The A4 pacifics were designed for low consumption of coal and water on all kinds of services; passenger and freight. With the introduction of the double-exhaust Kylchap blastpipe, the consumption levels of the above dropped even more, gaining more revenue to their operators.
On July 3 1938 the Mallard, newly fitted with the Kylchap exhaust, set a world speed record of 125 mph (201.2 km/h), pulling six cars plus a dynamometer car. Although the dynamometer car indicated a top speed of 126 mph (202.8 km/h), Sir Nigel Gresley never accepted this speed as the record-breaking maximum. He claimed this speed could only have been attained over a few yards. He was comfortable that the German speed record of 124.5 mph (200.4 km/h) had been surpassed.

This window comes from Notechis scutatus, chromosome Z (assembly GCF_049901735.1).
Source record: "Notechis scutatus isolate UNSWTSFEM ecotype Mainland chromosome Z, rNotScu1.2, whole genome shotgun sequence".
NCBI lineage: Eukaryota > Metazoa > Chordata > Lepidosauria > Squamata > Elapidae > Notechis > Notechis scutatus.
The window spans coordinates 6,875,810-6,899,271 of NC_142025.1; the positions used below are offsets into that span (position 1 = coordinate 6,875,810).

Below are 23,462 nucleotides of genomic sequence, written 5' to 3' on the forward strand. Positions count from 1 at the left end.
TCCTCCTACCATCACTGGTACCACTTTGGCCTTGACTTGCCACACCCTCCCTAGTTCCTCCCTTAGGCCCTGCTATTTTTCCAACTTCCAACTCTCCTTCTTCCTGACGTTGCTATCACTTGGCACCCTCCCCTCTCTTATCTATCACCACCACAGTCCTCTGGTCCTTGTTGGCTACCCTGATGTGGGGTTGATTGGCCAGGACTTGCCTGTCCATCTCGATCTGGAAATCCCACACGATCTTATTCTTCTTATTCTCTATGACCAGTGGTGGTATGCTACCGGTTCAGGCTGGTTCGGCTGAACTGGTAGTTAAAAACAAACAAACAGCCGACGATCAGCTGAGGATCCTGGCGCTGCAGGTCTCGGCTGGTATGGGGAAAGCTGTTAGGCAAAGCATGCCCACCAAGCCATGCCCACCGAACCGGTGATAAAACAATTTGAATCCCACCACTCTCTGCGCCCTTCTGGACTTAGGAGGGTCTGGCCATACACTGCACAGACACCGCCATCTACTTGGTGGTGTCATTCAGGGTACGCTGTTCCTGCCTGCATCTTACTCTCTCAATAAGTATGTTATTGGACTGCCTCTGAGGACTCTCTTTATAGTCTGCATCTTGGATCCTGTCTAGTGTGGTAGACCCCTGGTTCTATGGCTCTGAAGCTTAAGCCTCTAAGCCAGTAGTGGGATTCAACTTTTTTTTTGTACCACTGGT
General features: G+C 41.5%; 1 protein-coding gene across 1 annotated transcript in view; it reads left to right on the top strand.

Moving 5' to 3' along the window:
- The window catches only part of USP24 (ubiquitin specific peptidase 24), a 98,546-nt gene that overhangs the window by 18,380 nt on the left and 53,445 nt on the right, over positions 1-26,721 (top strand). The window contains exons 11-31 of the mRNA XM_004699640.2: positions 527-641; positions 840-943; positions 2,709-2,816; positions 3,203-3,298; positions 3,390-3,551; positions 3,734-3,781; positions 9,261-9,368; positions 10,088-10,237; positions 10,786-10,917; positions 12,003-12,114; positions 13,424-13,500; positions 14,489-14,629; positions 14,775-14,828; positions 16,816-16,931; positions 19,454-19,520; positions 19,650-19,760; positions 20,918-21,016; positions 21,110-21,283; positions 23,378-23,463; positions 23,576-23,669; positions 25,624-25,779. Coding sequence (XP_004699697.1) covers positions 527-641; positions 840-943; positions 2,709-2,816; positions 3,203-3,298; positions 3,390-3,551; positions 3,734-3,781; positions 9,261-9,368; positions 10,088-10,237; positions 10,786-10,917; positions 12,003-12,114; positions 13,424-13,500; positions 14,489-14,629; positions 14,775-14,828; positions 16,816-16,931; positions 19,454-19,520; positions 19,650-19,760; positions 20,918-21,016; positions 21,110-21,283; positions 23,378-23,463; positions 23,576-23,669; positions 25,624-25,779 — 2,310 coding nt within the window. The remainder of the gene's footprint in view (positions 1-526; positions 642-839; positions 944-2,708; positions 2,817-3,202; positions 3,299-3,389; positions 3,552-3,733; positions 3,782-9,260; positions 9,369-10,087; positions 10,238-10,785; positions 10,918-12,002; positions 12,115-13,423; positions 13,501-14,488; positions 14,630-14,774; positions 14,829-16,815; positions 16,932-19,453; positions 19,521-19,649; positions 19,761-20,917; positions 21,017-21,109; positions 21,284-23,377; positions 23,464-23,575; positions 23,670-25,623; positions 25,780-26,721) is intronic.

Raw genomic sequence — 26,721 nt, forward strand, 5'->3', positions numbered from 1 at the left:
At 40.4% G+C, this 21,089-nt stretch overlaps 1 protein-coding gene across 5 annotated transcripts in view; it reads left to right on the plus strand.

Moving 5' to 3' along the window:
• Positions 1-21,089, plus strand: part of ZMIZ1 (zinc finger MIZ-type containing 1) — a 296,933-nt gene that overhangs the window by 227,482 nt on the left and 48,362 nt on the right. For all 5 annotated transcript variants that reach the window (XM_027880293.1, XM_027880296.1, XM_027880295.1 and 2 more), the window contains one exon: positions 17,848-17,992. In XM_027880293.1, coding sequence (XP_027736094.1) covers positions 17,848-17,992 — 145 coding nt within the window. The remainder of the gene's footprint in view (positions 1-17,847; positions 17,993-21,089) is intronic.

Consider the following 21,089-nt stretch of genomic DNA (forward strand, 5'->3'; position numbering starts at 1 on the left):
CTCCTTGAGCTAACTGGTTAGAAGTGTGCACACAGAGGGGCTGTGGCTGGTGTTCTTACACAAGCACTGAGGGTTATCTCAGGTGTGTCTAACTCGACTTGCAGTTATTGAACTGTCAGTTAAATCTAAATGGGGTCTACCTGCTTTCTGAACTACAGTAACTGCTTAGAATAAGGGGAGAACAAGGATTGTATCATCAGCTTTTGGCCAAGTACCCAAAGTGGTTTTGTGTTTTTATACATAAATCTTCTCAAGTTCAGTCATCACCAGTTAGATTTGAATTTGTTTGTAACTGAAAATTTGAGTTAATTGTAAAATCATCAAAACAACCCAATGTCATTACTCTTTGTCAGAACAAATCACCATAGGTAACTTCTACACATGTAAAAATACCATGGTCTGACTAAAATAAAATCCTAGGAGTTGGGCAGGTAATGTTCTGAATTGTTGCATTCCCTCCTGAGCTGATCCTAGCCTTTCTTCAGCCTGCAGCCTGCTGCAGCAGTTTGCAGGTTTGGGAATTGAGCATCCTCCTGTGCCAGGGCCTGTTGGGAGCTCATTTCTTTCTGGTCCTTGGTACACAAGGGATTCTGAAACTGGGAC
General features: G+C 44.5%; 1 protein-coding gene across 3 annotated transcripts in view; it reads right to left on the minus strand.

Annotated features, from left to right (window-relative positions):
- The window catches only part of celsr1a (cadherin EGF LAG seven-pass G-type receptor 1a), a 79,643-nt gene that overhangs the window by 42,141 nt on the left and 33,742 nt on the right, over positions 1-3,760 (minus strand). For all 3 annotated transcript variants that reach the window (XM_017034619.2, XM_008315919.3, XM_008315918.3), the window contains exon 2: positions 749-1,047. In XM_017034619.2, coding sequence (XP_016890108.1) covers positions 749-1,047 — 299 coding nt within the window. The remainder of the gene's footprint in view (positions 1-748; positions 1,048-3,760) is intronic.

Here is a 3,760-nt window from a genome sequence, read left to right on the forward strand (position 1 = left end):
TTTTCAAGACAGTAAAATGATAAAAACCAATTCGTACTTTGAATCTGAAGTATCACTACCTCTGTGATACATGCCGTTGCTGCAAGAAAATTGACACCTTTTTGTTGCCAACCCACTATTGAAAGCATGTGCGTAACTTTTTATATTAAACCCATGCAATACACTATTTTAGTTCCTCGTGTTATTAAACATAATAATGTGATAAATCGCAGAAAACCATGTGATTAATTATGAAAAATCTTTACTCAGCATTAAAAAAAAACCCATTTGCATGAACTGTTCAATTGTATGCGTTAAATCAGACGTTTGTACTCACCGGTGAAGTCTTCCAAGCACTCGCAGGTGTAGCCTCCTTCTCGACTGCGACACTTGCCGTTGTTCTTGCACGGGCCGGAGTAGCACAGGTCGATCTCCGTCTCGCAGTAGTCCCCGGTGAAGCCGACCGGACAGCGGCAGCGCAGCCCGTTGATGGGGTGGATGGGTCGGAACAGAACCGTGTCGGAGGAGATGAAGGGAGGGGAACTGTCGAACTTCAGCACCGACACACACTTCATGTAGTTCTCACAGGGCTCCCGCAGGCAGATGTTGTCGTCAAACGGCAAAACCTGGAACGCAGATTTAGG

The A4 class locomotives were known to train spotters as "streaks".